- March 2016
- President’s Notes
- 2016 ASI Convention
- The Strength of a United Voice
- State Execs Benefit from Media Training
- Award Winners Recognized
- Producer Panel Praises EBVs
- PERC Hears Survey Results
- Tips on Preparing for VFD
- Providing Consistent, Quality Lamb
- Let’s Grow Sets New Priorities
- Allotment Records Are Important
- Legislative Council Busy in 2015
- Next Generation Makes Plans
- Arizona Ag Tour
- Optimism For Wool Industry
- Make It With Wool Winners
- Working Dog Liability Insurance
- Seeking Young Producer for Tri-Lamb
- Wolf Testifies on Behalf of Sheep
- Sheep Inventory Up Again
- Use NSIP Data To Improve Lambing Rates
- Market Report
Producer Panel Praises EBVs
Sheep Industry News Editor
The Genetics Stakeholders Committee played to a full house during the ASI Convention as industry leaders heard success stories from several producers who have put the National Sheep Improvement Program’s Estimated Breeding Values to use in an effort to improve their flocks.
“We don’t use EBVs to breed a better sheep,” said William “Bill” Shultz of Bunker Hill Farms in Ohio. “We use them to better achieve the goals we have set for our flock.”
Shultz’s presentation centered on two sheep: Top Dog and Fools Gold. A producer seeing the two in the pasture would choose Fools Gold as the superior sheep nearly every time. He easily passed the eye test, but there’s a reason Shultz refers to him as Fools Gold.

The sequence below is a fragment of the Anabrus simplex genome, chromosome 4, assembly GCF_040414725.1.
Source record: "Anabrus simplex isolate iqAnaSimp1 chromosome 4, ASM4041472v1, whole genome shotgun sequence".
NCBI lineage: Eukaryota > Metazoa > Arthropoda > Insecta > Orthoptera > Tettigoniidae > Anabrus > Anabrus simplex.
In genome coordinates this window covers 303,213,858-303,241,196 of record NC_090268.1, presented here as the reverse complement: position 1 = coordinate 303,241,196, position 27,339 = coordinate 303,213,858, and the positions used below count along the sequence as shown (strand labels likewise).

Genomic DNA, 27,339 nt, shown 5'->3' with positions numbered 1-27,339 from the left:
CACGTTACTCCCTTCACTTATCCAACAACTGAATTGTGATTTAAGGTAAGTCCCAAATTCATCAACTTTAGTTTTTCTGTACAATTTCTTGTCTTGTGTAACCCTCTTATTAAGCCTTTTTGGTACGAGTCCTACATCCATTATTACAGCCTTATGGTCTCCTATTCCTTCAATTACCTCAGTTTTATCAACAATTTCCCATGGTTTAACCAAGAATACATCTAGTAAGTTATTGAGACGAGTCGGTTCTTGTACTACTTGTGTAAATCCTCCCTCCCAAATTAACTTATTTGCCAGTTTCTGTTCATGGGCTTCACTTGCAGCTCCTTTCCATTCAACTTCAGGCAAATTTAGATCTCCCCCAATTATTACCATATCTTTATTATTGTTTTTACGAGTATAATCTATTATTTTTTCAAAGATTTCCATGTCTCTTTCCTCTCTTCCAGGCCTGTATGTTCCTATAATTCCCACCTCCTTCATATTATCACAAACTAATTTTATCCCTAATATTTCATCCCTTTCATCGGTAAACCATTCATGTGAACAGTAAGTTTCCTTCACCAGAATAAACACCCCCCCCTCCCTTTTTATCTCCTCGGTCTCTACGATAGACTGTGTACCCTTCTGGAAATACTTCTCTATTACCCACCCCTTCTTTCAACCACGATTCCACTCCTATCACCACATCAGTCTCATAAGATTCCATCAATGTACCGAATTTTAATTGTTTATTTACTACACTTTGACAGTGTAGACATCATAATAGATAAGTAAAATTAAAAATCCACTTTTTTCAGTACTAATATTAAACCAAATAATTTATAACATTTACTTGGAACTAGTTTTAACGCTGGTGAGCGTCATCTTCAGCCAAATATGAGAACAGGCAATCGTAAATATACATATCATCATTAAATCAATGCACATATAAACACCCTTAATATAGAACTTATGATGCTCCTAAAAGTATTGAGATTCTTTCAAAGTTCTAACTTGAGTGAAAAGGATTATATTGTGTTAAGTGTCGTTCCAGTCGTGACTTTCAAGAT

While your eyes might deceive you, the numbers on Top Dog don’t lie. His offspring consistently measured better in growth, fat, loin eye and carcass ratings than Fools Gold.
Rams at Bunker Hill Farm showed a dramatic improvement in NSIP’s carcass plus index with Top Dog running the show.
“NSIP provided us with a tool that has become our exclusive selection tool,” Shultz said. “Sure, we still want to see the actual sheep, but we’re even more interested in his carcass plus index.”
Lynn Fahrmeier of Fahrmeier Katahdins in Missouri shared a similar story during the producer’s panel.
Using EBVs, she’s seen a dramatic increase in pounds of lamb weaned per ewe lambing since 2004. She’s also used EBVs to breed sheep that are more resistant to worms – which is of major importance in her part of the country.
“We had an outlier ram that my young son liked,” she said. “He didn’t really start off that great, but he produces ewes that produce a lot of milk and has steadily moved up the charts. Without NSIP, we wouldn’t have realized how good he is. If we can make these kinds of gains, then anyone can.”
Montana’s Betty Sampsel is partial to NSIP’s U.S. range index, which is commonly used by ranchers in the West.
“Without NSIP, we wouldn’t have retained our most influential sire,” she told the group, adding that she’s used the index to identify three lines that were below the flock average.
The committee also heard a report from Ron Lewis, Ph.D., of the University of Nebraska-Lincoln on Melding Genomics and Quantitative Genetics in Sheep Breeding Programs: Opportunities and Limits.